Estate, Gift, Income, and Property Taxation & Planning Tax Returns Articles – Estate Taxes – Portability2020-02-18T15:29:50-07:00

Estate, Gift, Income, and Property Taxation & Planning Tax Returns Articles
Estate Taxes – Portability

Back to Estate, Gift, Income, and Property Taxation & Planning Tax Returns Articles
Portability of the Estate and Gift Tax Exemption2020-03-02T12:23:15-07:00

Electing to Transfer the Deceased Spousal Unused Exclusion (DSUE) Amount (Portability Election)

For deaths after 2010, the executor can elect to transfer the decedent’s unused exclusion amount to the surviving spouse. Generally, the DSUE is the lesser of (a) the basic exclusion amount ($11.4 million for 2019) or (b) the excess of the last deceased spouse’s applicable exclusion amount over that spouse’s taxable estate plus adjusted taxable gifts (i.e., the adjusted taxable estate). This is commonly referred to as the portability election.

If the surviving spouse remarries, the surviving spouse keeps the DSUE transferred from his or her deceased (first) spouse. However, if the new (second) spouse dies before the surviving spouse, the DSUE transferred from the first spouse will be lost and replaced with the DSUE, if any, from the new (second) spouse. This is because the prior spouse is no longer the last deceased spouse.

The portability election is available for federal estate and gift tax, but not for generation-skipping transfer tax. However, it does not apply to a pre-deceased spouse who dies as a nonresident noncitizen of the United States. Also, although the basic exclusion amount is adjusted for inflation, the DSUE amount is determined as of the year of death for the first spouse to die and is not adjusted for inflation thereafter.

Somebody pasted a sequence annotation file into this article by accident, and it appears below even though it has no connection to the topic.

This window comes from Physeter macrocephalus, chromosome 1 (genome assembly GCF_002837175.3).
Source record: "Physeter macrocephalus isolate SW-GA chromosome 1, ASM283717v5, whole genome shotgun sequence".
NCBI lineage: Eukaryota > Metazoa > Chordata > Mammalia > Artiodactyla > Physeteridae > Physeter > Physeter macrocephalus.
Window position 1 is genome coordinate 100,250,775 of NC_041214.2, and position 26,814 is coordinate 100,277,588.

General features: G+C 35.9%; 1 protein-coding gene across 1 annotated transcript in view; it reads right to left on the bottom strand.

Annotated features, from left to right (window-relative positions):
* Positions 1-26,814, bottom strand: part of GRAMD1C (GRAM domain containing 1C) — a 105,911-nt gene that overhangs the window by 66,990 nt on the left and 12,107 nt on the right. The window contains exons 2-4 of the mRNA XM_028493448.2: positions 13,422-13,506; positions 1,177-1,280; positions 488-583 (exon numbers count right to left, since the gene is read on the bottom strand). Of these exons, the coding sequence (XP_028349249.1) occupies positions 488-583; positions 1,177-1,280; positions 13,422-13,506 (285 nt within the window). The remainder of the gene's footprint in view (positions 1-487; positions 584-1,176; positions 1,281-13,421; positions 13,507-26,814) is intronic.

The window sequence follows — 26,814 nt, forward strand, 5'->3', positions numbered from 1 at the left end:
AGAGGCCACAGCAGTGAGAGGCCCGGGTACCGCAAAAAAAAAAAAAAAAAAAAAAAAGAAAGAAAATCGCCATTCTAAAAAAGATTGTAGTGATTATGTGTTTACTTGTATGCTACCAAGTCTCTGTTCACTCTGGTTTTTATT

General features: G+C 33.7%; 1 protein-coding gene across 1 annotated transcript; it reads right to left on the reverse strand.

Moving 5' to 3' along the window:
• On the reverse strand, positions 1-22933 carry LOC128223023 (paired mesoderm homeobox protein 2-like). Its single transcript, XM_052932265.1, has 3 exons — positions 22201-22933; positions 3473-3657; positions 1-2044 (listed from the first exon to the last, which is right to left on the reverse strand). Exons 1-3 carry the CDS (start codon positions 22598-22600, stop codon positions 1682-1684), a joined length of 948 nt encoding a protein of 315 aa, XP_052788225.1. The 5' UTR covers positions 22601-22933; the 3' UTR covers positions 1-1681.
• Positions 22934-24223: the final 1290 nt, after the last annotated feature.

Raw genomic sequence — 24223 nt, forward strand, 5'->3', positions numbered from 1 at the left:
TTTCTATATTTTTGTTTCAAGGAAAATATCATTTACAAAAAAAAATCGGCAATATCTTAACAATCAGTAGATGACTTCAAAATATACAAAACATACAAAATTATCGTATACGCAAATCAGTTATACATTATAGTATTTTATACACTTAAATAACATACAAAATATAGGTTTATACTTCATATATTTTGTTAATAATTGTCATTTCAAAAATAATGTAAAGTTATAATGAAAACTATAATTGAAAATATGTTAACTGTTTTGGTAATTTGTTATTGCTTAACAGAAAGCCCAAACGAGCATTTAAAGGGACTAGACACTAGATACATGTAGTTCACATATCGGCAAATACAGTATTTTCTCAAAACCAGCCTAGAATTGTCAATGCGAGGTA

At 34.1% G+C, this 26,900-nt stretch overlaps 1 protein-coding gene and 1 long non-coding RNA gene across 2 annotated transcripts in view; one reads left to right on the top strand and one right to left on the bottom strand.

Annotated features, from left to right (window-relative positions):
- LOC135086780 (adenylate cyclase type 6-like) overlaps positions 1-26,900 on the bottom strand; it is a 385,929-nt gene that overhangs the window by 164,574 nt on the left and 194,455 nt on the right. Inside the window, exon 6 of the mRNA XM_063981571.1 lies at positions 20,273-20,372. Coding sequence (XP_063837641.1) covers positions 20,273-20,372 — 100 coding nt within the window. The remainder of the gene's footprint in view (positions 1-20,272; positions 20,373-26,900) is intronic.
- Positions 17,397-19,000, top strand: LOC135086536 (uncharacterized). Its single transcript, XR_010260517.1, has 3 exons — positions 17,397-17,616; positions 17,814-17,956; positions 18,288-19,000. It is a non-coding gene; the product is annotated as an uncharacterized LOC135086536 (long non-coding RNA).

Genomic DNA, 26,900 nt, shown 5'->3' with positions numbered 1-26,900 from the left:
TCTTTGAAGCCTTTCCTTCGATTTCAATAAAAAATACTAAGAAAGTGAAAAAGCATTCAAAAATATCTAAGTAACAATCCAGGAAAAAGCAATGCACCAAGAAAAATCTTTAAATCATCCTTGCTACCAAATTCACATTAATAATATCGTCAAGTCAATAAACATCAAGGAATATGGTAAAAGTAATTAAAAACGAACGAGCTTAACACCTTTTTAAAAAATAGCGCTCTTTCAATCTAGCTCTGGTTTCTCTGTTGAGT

The decision to elect portability and/or use a bypass trust depends on many factors, including the anticipated appreciation of the assets owned by the surviving spouse, the type of assets held by the deceased spouse, and the surviving spouse’s life expectancy. Furthermore, the effect on the beneficiary’s interest under a decedent’s overall estate plan should be considered, such as the ability of the deceased spouse or surviving spouse to qualify for other preferential provisions under IRC Sec. 303, 2032, 2032A, or 6166.

Although the decision of whether to rely on portability to use the full applicable exclusion amount of both spouses is challenging, the following situations are most likely to benefit from the portability election:

1. Married couples in which the combined estate is taxable but is less than twice the amount of the basic exclusion amount ($22.8 million in 2019).
2. The combined estate of the married couple consists primarily of assets that are not conducive to funding a bypass trust (e.g., retirement plans, primary residence, or IRD).
3. Married couples who reside in states that impose a death tax.

Who Can Elect

The executor of the estate if the decedent has unused exclusion amounts and a surviving spouse.

When to Elect
By the due date, including extensions, of Form 706 [United States Estate (and Generation-Skipping Transfer) Tax Return]. However, executors filing only to elect portability, may file Form 706 on or before the second anniversary of the decedent’s death (Rev. Proc. 2017-34).

How to Elect
By filing a complete and timely Form 706 and completing Form 706, Part 6—Portability of Deceased Spousal Unused Exclusion (DSUE). Executors of estates not otherwise required to file Form 706 will generally not have to individually report the value of certain property qualifying for the marital or charitable deduction.

Authorities
IRC Sec. 2010(c)(5); Reg. 20.2010-2.

Go to Top